|Delhi & London Bank - Delhi,a1902 advertisement|
The bank was operating in India at a time when the political situation was explosive in the wake of rampant racial discrimination in the army and poor treatment of the Indian rulers by the English company officials. The simmering hatred against the unjust East India Company at last reached the crescendo and a large-scale rebellion broke our first in Meerut Cantonment and later it spread to other parts of north India.
The information on the plaque confirms the existence of this bank during the worst political crisis in India. The story goes: The then bank Manager George Beresford became a fighter and had to vainly draw swords against the rampaging mob of armed Sepoys and criminals on 11 May 1857 in the early days of the Indian Mutiny. Beresford, along with his wife, his Sub-Deputy Manager H Churcher and the Inspector of Post Offices at Jullunder, Mr Dalton made a desperate attempt to overcome the fury of the mob from atop the roof of an out-house but were, at last overcome by the mutineers. While Beresford was fighting with a sword against the mob, his wife Mrs. Beresford, it is believed, killed two of the assailants by running them through with a hog spear before she herself was killed. Pathetically, the other victims included three of the Beresford daughters; two other daughters were taken prisoner and later murdered. Thus manager Beresford of Delhi and London branch of old Delhi and his poor family fell a victim to the violent mob during the Sepoy Mutiny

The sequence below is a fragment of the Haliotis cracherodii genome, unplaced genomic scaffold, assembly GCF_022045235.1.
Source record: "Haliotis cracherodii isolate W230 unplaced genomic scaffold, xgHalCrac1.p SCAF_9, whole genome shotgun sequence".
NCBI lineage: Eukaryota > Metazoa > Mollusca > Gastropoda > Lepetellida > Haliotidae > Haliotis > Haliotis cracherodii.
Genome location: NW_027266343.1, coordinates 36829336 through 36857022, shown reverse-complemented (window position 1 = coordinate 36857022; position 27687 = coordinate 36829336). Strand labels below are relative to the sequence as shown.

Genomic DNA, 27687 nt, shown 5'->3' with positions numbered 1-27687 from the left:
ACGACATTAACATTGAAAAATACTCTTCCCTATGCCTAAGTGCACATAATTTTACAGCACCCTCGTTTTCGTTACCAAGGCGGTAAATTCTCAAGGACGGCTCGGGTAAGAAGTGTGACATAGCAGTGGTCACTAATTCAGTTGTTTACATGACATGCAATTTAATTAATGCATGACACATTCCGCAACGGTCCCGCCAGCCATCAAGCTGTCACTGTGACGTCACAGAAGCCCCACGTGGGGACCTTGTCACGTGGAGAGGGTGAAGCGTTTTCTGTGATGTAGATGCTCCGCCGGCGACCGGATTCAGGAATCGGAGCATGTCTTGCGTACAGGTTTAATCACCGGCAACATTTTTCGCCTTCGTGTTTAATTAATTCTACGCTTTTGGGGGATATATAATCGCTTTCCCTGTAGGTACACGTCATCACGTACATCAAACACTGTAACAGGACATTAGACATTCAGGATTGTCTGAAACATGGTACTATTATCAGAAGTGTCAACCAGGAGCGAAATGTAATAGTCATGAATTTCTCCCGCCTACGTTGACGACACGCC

The bank got separated in 1916 with many of the Indian branches and merged with Alliance Bank of Simla (established in 1874). As for the the London branch, it was bought by the Boulton Brothers. The bank was liquidated in 1924 following heavy financial loss.
From 1929, Imperial Bank of India operated from this building and later its successor the State Bank of India came into operation in 1955.